In all fairness, we did think about race much differently in the 1800s than we do now. Nonetheless, the way we view treason has not changed much. It was a crime punishable by death in the 1800s, just as it is a crime punishable by death now. Jackson, Lee, and Longstreet all chose to swear an oath to the United States when they enlisted in the US military—and they all chose to violate that oath by then taking up arms against the United States. And while some did atone for their betrayal in later years, Longstreet for example, it would be irresponsible to suggest that all of them, or even most of them, followed his lead.
It goes without saying that many of the Confederates were gifted military tacticians. But if the statues were enacted simply to honor distinguished Civil War generals, one has to wonder why Grant and Sherman do not receive similar honors in Bentonville, or other cities that have put up Confederate monuments. Regardless of how one feels about the Union, no one can deny Grant and Sherman were brilliant military leaders. To be fair, neither Grant nor Sherman hailed from Bentonville and it would make sense if the city wanted to honor a local instead. But Joseph E. Johnston cannot be considered a local either, unless of course Virginia is now part of North Carolina.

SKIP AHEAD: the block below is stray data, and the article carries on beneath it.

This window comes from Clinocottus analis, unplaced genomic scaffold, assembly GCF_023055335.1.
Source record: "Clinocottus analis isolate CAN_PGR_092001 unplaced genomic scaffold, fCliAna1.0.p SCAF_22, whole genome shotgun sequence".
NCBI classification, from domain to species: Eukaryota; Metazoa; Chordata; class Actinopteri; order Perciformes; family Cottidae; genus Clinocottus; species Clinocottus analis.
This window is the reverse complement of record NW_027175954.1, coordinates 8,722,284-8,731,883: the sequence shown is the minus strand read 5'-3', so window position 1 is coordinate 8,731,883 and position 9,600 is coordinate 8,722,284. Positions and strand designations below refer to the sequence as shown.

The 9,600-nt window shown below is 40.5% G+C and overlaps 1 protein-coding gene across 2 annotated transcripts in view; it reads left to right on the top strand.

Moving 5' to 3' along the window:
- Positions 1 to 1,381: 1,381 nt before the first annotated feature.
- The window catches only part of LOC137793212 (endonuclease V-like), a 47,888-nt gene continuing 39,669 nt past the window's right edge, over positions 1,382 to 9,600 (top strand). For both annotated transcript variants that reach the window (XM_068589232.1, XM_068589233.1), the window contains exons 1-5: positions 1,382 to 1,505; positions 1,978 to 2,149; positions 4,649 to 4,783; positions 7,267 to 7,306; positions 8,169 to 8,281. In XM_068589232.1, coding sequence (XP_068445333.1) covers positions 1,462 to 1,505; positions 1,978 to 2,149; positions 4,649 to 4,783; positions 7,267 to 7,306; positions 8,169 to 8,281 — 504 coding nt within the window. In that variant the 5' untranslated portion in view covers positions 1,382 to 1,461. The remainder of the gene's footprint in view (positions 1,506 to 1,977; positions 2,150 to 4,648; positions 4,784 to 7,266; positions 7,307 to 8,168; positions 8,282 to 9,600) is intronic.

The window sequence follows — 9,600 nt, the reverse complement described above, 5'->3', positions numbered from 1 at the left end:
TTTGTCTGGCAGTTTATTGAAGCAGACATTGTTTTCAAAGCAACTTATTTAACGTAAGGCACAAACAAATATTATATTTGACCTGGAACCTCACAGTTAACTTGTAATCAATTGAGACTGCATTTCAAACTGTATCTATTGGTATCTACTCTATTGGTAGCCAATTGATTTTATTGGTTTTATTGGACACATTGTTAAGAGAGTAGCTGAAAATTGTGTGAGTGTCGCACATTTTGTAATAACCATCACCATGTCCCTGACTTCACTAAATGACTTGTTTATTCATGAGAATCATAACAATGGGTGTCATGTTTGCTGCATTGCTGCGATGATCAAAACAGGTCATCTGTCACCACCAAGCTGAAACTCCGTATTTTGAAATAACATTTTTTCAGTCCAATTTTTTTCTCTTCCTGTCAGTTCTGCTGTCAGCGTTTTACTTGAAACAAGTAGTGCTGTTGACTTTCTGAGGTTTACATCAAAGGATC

Longstreet did, however, hail from North Carolina but one won’t find many statues of him in Bentonville. This might make sense if Longstreet were an undistinguished soldier but he was well known to contemporaries and ended up being one of the most accomplished generals of the entire war. Many of the Confederacy’s most important victories can be attributed to his military skills and the debacle that was Gettysburg could have been avoided had Lee simply heeded Longstreet’s advice. While it could be a simple oversight that the Daughters of the Confederacy did not raise funds for Longstreet statues with the same enthusiasm they did so for Lee or Jackson, it is more likely politics that played a role in the decision. Longstreet was detested by many of the Confederate sympathizers for his willingness to assist with Reconstruction efforts, so much so he was even taken hostage, and it would be strange indeed if that played no role whatsoever in the lack of Longstreet statues in his home state.
Ultimately, the people of Bentonville will decide what happens with the Johnston statue, not to mention all the other Confederate statues in the city. But regardless of what these people decide, it is important all of us, no matter which side of the debate we fall on, to reject the mythology that puts a pretty face on the Confederacy and be honest with ourselves about what many of the Confederate statues really represent.